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Fish Factor

Global recession takes a bite out of wild salmon prices


November 30, 2009
Monday PM

The global recession took a bite out of wild salmon prices this summer for both fishermen and processors. Although the coast wide supply increased by 16.8% over last year, the average dock price of $.51/lb. was a drop of 20.3% - but still an improvement over the $.44/lb. average in 2007.

According to Seafood Trend's Ken Talley all but sockeye salmon prices had double-digit declines at the docks this year. King salmon took the biggest hit - the average price of $2.62/lb was a drop of 42.3%. Coho prices averaged $.86/lb, a drop of 32.8%. For chums, the average dock price dropped to $.44/lb, down from $.59/lb. Unfortunately, the huge drop in the pink salmon catch couldn't offset the bad economy - pink prices fell to $.22/lb. this year, down from $.35/lb. in 2008.

Alaska's most valuable salmon -sockeye - accounted for about 56% of the total value of this year's catch. The average dock price (before any post season adjustments was $.80/lb down only 4.8% from last year and exactly the same as 2007.

On the bright side, Talley said the lower prices kept wild salmon in front of consumers all summer, when farmed salmon were short and high-priced. Talley predicts that helped prime the pump for a market that could be ready to boom as the economic recession tapers off next year.

Alaska's 2009 salmon haul is valued so far at just over $370 million at the docks, compared to $452 million last year, for a smaller catch.

Frozen is earth friendly

Frozen salmon is better for the planet than fresh, because it takes so much less energy to get from the ocean to dinner plates. That's according to a study by Oregon-based Ecotrust which studied factors from catching salmon, keeping it cold and flying them to markets around the world.

"It's exciting to see," said Ray Riutta, director of the Alaska Seafood Marketing Institute. "There was a stigma a few years ago that it had to be fresh. We've done a good job of changing that perception."

ASMI has seen steady growth in its national Cook it Frozen campaign, Riutta said. He credits chefs for building consumer confidence in frozen fish, as nearly 60 percent of Americans eat seafood at restaurants.
Frozen salmon can be transported by freighter or train, which uses far less fossil fuel than jets. Farmed salmon puts a heavy hidden demand on fossil fuels, mainly from feeds that use forage fish, or corn and soy, which are fuel intensive to grow and harvest. Ecotrust credited seine caught wild salmon for having a lower carbon footprint than troll caught fish.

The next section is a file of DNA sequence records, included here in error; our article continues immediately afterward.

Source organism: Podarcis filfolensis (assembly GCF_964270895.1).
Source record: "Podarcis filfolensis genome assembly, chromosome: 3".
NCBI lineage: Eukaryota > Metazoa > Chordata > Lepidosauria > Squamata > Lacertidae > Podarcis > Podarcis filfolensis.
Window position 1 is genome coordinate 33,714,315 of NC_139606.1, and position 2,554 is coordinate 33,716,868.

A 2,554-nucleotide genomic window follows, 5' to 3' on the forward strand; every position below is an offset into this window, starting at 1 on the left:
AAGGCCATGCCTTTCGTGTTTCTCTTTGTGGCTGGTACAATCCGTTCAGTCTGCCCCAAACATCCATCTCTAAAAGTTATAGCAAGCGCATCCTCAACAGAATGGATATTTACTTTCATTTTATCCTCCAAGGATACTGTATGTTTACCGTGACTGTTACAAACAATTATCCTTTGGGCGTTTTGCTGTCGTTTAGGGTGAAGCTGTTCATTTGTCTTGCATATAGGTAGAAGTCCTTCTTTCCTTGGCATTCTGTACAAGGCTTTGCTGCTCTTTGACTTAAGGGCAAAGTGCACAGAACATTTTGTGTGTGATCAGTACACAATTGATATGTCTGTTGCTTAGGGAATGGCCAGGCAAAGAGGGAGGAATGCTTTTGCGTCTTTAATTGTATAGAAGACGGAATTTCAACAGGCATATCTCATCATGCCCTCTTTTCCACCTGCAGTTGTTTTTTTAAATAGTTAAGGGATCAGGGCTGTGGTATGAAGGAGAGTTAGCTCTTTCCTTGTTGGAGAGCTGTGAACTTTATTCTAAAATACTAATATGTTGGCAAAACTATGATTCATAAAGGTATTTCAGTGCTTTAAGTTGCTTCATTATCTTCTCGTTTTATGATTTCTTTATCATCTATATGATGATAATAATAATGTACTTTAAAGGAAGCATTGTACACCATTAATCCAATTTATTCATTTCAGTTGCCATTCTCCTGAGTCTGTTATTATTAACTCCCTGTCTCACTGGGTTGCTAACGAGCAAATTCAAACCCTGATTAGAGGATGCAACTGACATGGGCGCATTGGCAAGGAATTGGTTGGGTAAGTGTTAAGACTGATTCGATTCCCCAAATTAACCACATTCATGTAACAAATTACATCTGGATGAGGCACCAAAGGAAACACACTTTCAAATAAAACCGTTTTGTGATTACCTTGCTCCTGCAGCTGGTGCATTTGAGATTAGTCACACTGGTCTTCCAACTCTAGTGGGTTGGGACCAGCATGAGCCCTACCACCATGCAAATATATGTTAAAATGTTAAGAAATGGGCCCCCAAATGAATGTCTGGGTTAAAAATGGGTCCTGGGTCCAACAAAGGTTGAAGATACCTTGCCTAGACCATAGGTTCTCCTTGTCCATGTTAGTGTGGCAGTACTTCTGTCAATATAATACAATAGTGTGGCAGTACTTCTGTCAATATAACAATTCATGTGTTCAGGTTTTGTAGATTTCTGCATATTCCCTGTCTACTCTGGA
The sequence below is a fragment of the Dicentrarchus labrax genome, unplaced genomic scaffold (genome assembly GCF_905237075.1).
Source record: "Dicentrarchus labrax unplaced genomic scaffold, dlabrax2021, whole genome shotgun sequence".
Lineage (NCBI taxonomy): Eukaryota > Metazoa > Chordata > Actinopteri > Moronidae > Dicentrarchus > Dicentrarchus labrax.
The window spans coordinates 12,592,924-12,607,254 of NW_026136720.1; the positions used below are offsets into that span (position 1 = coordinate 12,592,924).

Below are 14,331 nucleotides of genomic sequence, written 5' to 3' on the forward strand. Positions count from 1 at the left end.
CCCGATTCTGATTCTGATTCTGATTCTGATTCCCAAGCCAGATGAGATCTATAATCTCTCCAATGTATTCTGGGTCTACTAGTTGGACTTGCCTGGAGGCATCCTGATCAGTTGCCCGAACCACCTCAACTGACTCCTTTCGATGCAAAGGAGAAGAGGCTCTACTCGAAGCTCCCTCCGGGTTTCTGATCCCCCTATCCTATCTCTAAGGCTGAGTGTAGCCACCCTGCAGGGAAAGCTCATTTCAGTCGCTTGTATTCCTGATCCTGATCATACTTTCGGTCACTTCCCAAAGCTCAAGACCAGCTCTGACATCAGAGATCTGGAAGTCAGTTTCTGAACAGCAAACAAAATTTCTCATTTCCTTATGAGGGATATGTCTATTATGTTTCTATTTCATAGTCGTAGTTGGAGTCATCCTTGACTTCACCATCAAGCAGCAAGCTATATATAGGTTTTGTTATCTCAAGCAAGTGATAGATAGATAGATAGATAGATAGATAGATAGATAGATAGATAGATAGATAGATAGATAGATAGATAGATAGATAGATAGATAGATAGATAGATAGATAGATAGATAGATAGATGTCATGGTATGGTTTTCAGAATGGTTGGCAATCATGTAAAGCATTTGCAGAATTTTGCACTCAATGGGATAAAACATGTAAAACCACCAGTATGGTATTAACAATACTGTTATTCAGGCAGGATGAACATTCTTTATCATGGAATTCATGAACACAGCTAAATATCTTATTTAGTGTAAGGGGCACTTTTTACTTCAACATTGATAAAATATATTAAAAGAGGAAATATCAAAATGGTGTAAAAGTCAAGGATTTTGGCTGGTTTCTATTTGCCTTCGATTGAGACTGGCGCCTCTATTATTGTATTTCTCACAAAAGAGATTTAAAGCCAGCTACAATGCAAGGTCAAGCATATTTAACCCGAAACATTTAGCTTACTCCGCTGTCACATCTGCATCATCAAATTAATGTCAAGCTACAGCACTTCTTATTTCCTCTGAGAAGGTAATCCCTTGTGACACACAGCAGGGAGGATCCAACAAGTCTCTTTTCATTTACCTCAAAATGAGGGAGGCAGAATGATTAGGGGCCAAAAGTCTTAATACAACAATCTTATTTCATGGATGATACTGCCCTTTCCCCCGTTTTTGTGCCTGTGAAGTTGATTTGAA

Nearly half of America's 110 million households now eat frozen seafoods, says market researcher Packaged Facts, and frozen seafood has become the fastest growing industry sector since 2000.

The group predicts that demand for frozen seafood will continue to grow due to more varieties of "better for you" entrees that cater to time-crunched families. The acceptance of frozen seafood has big implications for Alaska. It equates to pennies or nickels per pound in transportation costs instead of dimes and quarters for fresh fish. It also reduces risk, according to salmon market expert Chris McDowell of the Juneau-based McDowell Group.

"Filleting salmon and sending it out fresh represents a tremendous risk in terms of shelf life. That is a really important value component among big buyers," he said.

The Ecotrust report says if salmon lovers switched to buying 75 percent frozen salmon, it would have a greater positive impact on the environment than if all of Europe ate salmon that is farmed locally.

Big bucks for bait

Alaska's herring roe fisheries grab all the headlines each spring, when the ripened fish are harvested primarily for their eggs. Fishermen get paid between $200 and $600 per short ton for the roe herring, virtually all which goes to Japan. Another herring fishery - called food and bait - runs behind the scenes through much of the year. It brings big bucks as bait - at Upper Cook Inlet, for example - up to $2,000 a ton.

"In the Inlet the halibut and king salmon sport fisheries buy it for bait, and also the commercial fishermen use it for halibut bait, said Jeff Fox, area management biologist at ADF&G in Soldotna.

Between15-20 setnet operators take part in the Inlet fishery, catching from 15 to 30 tons a year. The herring are caught about a week before they are ripe, Fox said.

"The fishermen prefer the green herring because it stays on the hook better. So that's why it commands a better price than sac roe," he explained.

Sellers in Cook Inlet get around $1/lb for herring, or up to $12 for a package of seven frozen fish. At Dutch Harbor last year two seiners and one gillnetter fetched between $300-$490/per ton, totaling $604,000 for the region's 1,722 ton quota.

Jeff Fox said demand for herring bait far outstrips supply. In fact, huge amounts are sourced each year from the east coast and Canada to make up for the shortfall. The bait herring will be even harder to come by next year, as quotas from Labrador to Cape Hatteras are set to be slashed 45% to 109,000 tons. That could increase the value of Pacific bait herring even more.

This fishing column began in 1991 at the request of the Anchorage Daily News and now appears weekly in 20 newspapers and web sites. A spin off - Fish Radio - airs weekdays on 30 radio stations in Alaska. The goal of both is to make all people aware of the economic and social importance of Alaska's fishing industry to our state, the nation and the world. Thanks for your continued interest in Alaska's most fascinating industry!


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Stories In The News
Ketchikan, Alaska

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